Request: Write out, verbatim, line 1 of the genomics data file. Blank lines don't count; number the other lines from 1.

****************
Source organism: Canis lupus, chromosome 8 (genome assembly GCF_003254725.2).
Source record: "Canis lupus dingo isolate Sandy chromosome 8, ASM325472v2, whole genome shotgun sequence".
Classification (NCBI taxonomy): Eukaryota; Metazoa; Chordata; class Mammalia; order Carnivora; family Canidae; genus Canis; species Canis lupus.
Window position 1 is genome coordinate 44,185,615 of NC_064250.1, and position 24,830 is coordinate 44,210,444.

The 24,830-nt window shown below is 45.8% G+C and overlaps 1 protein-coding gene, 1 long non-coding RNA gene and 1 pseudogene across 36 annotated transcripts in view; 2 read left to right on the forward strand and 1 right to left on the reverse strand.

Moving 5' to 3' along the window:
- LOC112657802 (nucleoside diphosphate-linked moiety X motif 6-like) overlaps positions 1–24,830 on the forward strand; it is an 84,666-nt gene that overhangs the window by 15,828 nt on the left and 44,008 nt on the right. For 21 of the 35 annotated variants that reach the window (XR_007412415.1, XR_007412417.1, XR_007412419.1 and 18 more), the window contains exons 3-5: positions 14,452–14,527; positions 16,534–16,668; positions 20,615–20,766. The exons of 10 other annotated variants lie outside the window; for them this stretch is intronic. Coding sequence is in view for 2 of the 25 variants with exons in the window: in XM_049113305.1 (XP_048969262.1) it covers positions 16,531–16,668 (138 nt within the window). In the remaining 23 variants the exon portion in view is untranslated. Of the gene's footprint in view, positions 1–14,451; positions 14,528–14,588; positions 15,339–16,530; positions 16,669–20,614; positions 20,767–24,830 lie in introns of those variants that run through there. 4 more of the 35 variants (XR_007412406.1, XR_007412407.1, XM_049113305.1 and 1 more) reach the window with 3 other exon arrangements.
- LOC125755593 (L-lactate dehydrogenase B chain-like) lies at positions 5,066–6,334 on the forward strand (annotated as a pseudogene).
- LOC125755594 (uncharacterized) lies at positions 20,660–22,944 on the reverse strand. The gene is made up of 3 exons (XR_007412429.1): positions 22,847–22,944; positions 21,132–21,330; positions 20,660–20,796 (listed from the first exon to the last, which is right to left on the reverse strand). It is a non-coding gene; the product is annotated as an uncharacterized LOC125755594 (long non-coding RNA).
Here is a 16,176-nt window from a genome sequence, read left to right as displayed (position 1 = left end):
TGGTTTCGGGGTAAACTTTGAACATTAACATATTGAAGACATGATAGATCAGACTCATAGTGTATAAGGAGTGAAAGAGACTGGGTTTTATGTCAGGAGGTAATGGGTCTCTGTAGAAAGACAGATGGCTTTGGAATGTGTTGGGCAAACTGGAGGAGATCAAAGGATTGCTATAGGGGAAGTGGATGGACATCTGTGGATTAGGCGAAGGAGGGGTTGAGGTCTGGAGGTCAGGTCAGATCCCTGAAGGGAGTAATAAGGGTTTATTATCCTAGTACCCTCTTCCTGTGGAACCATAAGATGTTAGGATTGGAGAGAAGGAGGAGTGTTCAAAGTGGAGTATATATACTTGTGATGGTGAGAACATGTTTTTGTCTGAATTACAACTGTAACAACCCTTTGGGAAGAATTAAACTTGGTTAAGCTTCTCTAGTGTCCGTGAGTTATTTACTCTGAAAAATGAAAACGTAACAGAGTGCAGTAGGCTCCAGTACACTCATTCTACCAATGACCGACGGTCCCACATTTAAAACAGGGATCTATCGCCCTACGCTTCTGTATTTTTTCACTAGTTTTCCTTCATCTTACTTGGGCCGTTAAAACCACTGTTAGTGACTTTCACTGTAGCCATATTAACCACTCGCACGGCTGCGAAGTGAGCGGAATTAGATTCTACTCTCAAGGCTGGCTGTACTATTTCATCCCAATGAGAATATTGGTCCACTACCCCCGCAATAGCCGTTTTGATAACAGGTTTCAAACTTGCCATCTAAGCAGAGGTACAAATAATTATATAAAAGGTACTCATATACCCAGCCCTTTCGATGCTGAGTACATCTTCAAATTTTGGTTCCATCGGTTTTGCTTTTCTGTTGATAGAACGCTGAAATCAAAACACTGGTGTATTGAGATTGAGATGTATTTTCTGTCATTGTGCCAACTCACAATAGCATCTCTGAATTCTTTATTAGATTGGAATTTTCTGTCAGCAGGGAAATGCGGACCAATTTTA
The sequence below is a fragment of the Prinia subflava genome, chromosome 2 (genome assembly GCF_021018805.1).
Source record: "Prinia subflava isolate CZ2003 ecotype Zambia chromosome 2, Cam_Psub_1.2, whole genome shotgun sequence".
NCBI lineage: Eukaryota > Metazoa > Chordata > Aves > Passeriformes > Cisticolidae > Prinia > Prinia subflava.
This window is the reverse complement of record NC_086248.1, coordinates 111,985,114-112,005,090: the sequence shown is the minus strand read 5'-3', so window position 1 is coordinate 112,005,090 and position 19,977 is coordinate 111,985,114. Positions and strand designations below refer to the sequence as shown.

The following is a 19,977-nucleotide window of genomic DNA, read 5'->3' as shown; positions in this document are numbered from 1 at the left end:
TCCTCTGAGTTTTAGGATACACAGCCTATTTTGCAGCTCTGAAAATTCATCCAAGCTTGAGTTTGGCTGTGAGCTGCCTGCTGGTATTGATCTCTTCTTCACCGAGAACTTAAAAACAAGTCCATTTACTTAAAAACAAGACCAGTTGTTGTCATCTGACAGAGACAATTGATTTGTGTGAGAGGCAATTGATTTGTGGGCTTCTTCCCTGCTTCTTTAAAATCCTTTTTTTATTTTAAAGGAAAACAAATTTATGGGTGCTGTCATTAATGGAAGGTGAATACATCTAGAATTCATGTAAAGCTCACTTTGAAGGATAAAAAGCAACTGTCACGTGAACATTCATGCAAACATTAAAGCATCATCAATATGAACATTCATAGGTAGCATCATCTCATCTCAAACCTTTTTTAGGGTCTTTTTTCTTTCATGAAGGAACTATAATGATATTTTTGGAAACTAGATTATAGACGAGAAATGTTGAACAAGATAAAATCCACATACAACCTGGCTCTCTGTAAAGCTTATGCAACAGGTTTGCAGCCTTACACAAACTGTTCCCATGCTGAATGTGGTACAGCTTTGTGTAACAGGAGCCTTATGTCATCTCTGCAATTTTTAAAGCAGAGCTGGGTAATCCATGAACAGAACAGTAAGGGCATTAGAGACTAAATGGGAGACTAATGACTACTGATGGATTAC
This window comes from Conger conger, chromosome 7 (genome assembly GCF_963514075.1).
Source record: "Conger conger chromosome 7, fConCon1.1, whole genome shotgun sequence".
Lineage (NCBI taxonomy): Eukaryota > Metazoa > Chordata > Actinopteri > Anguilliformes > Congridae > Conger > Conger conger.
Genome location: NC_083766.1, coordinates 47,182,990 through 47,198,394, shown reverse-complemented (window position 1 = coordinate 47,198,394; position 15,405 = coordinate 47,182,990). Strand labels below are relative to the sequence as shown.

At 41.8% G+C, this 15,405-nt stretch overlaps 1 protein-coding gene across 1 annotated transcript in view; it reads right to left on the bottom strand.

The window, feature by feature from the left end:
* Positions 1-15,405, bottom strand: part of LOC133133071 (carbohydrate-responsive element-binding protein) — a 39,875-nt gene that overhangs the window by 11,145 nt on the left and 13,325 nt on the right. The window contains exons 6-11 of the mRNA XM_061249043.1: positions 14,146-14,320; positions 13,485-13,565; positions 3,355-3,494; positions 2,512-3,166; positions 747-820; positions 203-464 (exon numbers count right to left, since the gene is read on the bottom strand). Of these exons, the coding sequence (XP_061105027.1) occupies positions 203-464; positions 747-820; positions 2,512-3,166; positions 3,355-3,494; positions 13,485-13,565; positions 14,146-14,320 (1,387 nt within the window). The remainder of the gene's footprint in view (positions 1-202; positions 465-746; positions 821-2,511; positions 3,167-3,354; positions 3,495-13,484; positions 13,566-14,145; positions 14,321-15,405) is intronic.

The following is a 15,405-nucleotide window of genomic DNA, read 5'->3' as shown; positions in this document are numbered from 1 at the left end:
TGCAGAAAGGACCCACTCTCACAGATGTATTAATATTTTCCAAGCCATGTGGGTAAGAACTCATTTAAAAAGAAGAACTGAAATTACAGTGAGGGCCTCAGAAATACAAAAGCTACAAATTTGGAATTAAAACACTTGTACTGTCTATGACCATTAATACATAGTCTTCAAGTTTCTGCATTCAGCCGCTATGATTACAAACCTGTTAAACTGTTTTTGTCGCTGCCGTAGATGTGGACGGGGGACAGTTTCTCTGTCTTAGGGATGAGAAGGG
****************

Source organism: Canis lupus, chromosome 8 (genome assembly GCF_003254725.2).